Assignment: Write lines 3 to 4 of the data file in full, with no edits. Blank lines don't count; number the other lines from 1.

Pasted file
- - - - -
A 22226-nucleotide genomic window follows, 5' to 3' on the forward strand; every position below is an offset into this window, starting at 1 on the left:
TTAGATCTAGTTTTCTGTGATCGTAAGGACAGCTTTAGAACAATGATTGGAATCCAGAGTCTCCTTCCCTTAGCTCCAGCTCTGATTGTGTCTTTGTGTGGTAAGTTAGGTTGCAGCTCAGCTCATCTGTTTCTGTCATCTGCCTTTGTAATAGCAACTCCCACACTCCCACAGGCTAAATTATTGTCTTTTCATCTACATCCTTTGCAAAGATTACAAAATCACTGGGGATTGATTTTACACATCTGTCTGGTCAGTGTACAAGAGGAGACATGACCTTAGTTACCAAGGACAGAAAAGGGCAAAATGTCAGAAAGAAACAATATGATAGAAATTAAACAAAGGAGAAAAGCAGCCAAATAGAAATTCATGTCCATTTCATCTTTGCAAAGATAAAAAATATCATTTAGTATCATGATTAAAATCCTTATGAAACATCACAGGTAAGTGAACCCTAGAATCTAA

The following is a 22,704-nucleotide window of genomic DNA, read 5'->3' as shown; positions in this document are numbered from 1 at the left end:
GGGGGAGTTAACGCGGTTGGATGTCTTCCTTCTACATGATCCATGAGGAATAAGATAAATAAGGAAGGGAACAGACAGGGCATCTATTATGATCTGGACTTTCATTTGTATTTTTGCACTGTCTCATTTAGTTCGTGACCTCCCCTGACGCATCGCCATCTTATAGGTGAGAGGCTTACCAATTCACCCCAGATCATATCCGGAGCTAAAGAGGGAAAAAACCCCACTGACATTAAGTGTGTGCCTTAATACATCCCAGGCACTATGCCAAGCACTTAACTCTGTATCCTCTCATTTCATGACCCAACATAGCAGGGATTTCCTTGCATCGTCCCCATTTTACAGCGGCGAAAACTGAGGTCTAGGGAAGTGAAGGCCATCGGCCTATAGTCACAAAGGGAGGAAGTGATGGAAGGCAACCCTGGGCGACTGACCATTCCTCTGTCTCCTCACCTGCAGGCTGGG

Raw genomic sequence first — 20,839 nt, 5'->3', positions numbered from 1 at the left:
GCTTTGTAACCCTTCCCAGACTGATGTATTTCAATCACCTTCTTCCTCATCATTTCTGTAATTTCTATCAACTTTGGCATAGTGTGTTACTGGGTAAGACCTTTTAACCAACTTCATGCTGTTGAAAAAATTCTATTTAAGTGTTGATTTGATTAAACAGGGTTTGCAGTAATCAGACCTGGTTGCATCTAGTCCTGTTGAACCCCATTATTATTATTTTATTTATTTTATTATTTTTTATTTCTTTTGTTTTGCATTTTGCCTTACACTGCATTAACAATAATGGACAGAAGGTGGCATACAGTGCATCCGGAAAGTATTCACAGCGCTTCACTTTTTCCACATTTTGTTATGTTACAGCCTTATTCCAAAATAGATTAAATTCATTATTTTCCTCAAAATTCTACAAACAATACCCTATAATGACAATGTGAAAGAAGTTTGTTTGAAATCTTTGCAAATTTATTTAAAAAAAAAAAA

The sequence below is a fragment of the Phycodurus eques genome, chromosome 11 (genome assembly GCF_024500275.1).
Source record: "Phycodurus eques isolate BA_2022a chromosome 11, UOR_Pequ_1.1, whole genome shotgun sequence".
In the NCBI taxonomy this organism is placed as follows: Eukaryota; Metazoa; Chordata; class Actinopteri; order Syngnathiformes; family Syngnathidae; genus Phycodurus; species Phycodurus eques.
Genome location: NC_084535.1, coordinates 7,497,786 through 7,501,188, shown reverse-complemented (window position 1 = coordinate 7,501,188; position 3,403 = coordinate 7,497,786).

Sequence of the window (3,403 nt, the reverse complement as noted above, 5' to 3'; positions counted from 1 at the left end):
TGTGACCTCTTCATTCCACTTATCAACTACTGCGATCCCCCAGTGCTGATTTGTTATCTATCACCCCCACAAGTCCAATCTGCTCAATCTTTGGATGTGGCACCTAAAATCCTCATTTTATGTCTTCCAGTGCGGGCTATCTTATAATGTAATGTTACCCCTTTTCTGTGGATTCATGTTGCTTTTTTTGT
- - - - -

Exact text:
The following is a 22,704-nucleotide window of genomic DNA, read 5'->3' as shown; positions in this document are numbered from 1 at the left end:
GGGGGAGTTAACGCGGTTGGATGTCTTCCTTCTACATGATCCATGAGGAATAAGATAAATAAGGAAGGGAACAGACAGGGCATCTATTATGATCTGGACTTTCATTTGTATTTTTGCACTGTCTCATTTAGTTCGTGACCTCCCCTGACGCATCGCCATCTTATAGGTGAGAGGCTTACCAATTCACCCCAGATCATATCCGGAGCTAAAGAGGGAAAAAACCCCACTGACATTAAGTGTGTGCCTTAATACATCCCAGGCACTATGCCAAGCACTTAACTCTGTATCCTCTCATTTCATGACCCAACATAGCAGGGATTTCCTTGCATCGTCCCCATTTTACAGCGGCGAAAACTGAGGTCTAGGGAAGTGAAGGCCATCGGCCTATAGTCACAAAGGGAGGAAGTGATGGAAGGCAACCCTGGGCGACTGACCATTCCTCTGTCTCCTCACCTGCAGGCTGGG